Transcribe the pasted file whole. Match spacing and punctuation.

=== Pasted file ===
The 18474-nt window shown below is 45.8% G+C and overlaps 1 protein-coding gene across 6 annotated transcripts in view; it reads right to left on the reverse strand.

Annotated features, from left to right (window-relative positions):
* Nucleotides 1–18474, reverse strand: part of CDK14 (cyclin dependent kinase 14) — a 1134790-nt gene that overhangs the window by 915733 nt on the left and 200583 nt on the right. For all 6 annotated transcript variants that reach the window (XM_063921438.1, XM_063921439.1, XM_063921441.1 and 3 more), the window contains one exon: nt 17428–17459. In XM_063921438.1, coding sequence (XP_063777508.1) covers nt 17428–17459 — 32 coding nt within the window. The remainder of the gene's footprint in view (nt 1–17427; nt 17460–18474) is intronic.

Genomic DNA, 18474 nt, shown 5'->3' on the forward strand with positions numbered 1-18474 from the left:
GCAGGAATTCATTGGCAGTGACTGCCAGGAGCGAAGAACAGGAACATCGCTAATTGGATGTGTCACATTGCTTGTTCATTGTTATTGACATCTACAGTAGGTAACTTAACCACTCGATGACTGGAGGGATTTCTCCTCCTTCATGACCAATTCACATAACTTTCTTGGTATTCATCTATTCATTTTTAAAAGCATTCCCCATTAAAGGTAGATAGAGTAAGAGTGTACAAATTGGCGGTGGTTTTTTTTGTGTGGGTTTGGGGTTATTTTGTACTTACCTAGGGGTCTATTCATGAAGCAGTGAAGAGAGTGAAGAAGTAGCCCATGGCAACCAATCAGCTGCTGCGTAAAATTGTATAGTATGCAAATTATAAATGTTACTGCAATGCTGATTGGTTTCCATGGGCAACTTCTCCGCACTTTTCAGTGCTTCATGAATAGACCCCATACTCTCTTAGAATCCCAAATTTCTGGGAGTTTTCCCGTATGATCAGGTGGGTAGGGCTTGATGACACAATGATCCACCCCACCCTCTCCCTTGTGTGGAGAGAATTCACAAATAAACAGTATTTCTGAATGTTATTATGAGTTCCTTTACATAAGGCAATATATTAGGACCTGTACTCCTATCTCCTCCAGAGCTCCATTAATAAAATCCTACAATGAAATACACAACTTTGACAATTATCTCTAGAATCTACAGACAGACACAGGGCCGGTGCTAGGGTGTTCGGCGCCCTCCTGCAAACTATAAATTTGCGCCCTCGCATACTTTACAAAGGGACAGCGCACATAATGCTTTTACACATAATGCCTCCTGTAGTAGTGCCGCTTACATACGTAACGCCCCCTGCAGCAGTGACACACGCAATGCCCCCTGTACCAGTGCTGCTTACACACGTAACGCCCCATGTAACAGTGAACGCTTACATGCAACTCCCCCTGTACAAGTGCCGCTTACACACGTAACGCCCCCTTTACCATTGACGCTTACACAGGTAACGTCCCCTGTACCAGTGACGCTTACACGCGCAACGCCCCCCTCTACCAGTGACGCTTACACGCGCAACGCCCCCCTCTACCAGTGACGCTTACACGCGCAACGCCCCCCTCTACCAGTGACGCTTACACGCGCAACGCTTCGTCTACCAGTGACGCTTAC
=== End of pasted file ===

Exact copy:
The 18474-nt window shown below is 45.8% G+C and overlaps 1 protein-coding gene across 6 annotated transcripts in view; it reads right to left on the reverse strand.

Annotated features, from left to right (window-relative positions):
* Nucleotides 1–18474, reverse strand: part of CDK14 (cyclin dependent kinase 14) — a 1134790-nt gene that overhangs the window by 915733 nt on the left and 200583 nt on the right. For all 6 annotated transcript variants that reach the window (XM_063921438.1, XM_063921439.1, XM_063921441.1 and 3 more), the window contains one exon: nt 17428–17459. In XM_063921438.1, coding sequence (XP_063777508.1) covers nt 17428–17459 — 32 coding nt within the window. The remainder of the gene's footprint in view (nt 1–17427; nt 17460–18474) is intronic.

Genomic DNA, 18474 nt, shown 5'->3' on the forward strand with positions numbered 1-18474 from the left:
GCAGGAATTCATTGGCAGTGACTGCCAGGAGCGAAGAACAGGAACATCGCTAATTGGATGTGTCACATTGCTTGTTCATTGTTATTGACATCTACAGTAGGTAACTTAACCACTCGATGACTGGAGGGATTTCTCCTCCTTCATGACCAATTCACATAACTTTCTTGGTATTCATCTATTCATTTTTAAAAGCATTCCCCATTAAAGGTAGATAGAGTAAGAGTGTACAAATTGGCGGTGGTTTTTTTTGTGTGGGTTTGGGGTTATTTTGTACTTACCTAGGGGTCTATTCATGAAGCAGTGAAGAGAGTGAAGAAGTAGCCCATGGCAACCAATCAGCTGCTGCGTAAAATTGTATAGTATGCAAATTATAAATGTTACTGCAATGCTGATTGGTTTCCATGGGCAACTTCTCCGCACTTTTCAGTGCTTCATGAATAGACCCCATACTCTCTTAGAATCCCAAATTTCTGGGAGTTTTCCCGTATGATCAGGTGGGTAGGGCTTGATGACACAATGATCCACCCCACCCTCTCCCTTGTGTGGAGAGAATTCACAAATAAACAGTATTTCTGAATGTTATTATGAGTTCCTTTACATAAGGCAATATATTAGGACCTGTACTCCTATCTCCTCCAGAGCTCCATTAATAAAATCCTACAATGAAATACACAACTTTGACAATTATCTCTAGAATCTACAGACAGACACAGGGCCGGTGCTAGGGTGTTCGGCGCCCTCCTGCAAACTATAAATTTGCGCCCTCGCATACTTTACAAAGGGACAGCGCACATAATGCTTTTACACATAATGCCTCCTGTAGTAGTGCCGCTTACATACGTAACGCCCCCTGCAGCAGTGACACACGCAATGCCCCCTGTACCAGTGCTGCTTACACACGTAACGCCCCATGTAACAGTGAACGCTTACATGCAACTCCCCCTGTACAAGTGCCGCTTACACACGTAACGCCCCCTTTACCATTGACGCTTACACAGGTAACGTCCCCTGTACCAGTGACGCTTACACGCGCAACGCCCCCCTCTACCAGTGACGCTTACACGCGCAACGCCCCCCTCTACCAGTGACGCTTACACGCGCAACGCCCCCCTCTACCAGTGACGCTTACACGCGCAACGCTTCGTCTACCAGTGACGCTTAC